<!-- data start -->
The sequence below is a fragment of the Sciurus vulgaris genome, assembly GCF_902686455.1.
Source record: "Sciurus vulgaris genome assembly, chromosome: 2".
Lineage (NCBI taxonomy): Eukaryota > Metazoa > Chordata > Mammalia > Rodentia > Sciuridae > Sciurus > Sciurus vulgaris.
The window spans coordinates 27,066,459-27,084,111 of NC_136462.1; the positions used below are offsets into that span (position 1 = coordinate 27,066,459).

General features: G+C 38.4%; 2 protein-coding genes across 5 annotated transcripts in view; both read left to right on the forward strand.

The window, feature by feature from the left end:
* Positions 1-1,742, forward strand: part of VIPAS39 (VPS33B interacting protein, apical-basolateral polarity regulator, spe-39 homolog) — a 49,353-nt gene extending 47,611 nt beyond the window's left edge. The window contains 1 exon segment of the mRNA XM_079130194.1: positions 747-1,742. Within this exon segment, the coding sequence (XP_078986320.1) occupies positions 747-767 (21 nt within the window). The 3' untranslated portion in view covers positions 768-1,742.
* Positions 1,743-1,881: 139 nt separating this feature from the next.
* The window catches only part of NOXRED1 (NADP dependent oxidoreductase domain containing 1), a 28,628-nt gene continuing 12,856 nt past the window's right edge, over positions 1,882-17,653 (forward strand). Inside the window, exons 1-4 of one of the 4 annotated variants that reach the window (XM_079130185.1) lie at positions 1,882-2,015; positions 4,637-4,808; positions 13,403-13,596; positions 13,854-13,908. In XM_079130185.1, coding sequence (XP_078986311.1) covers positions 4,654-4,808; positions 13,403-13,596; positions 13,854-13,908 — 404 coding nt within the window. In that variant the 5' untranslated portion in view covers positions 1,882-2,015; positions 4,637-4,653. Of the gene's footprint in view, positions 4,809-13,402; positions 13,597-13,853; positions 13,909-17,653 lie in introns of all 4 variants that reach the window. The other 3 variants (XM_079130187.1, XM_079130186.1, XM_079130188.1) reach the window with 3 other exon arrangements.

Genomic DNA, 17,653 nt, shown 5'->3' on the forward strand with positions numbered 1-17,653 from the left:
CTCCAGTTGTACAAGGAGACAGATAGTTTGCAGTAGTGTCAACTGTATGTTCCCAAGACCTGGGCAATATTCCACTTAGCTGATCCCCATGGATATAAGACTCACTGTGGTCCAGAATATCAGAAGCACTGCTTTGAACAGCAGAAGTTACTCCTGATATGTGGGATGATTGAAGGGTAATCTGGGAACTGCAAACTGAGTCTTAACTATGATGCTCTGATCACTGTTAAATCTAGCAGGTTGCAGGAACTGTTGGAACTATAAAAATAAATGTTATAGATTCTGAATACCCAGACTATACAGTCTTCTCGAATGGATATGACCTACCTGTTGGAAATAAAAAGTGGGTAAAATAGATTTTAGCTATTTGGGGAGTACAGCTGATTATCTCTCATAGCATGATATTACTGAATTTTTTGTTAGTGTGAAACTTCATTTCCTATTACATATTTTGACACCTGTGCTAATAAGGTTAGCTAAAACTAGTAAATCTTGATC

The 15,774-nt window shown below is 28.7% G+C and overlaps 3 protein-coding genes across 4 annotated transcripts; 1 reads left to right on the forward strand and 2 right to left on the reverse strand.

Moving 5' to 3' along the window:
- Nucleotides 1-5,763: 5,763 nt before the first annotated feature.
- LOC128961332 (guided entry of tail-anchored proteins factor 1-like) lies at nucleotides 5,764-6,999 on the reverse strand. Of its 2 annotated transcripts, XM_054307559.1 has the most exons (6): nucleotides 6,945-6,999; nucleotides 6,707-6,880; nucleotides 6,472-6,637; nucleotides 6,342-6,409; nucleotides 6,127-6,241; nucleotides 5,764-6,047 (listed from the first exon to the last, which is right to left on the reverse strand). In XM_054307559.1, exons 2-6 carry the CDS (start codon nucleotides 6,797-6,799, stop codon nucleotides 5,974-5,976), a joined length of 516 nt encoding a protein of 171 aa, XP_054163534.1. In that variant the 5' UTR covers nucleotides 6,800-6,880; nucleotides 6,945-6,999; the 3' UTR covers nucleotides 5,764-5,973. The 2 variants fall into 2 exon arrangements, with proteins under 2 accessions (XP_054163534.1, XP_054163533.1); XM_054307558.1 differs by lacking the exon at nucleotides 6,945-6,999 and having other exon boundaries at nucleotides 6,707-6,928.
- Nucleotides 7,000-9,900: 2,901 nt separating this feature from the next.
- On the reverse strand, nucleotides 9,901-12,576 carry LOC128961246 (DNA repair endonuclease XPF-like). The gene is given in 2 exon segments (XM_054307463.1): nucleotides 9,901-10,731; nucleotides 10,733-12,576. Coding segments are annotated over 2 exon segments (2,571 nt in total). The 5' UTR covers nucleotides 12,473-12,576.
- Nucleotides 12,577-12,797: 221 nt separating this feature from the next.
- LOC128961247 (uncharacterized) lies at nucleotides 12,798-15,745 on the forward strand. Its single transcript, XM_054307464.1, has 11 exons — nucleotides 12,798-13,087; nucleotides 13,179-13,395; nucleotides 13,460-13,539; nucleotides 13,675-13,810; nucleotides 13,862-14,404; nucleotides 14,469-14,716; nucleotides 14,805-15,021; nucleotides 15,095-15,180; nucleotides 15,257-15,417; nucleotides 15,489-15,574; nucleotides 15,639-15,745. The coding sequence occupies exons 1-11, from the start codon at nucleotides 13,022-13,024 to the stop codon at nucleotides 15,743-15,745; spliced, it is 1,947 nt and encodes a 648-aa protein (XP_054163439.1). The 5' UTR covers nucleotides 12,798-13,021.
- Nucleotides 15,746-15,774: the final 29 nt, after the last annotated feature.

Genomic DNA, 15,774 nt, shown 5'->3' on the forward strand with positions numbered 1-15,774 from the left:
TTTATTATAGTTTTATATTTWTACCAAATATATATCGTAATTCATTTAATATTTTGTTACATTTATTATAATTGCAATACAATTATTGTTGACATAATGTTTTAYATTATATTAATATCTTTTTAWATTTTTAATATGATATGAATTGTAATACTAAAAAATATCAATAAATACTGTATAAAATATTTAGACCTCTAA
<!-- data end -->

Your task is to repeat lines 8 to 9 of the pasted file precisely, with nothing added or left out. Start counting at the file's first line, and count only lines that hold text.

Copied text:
* Positions 1,743-1,881: 139 nt separating this feature from the next.
* The window catches only part of NOXRED1 (NADP dependent oxidoreductase domain containing 1), a 28,628-nt gene continuing 12,856 nt past the window's right edge, over positions 1,882-17,653 (forward strand). Inside the window, exons 1-4 of one of the 4 annotated variants that reach the window (XM_079130185.1) lie at positions 1,882-2,015; positions 4,637-4,808; positions 13,403-13,596; positions 13,854-13,908. In XM_079130185.1, coding sequence (XP_078986311.1) covers positions 4,654-4,808; positions 13,403-13,596; positions 13,854-13,908 — 404 coding nt within the window. In that variant the 5' untranslated portion in view covers positions 1,882-2,015; positions 4,637-4,653. Of the gene's footprint in view, positions 4,809-13,402; positions 13,597-13,853; positions 13,909-17,653 lie in introns of all 4 variants that reach the window. The other 3 variants (XM_079130187.1, XM_079130186.1, XM_079130188.1) reach the window with 3 other exon arrangements.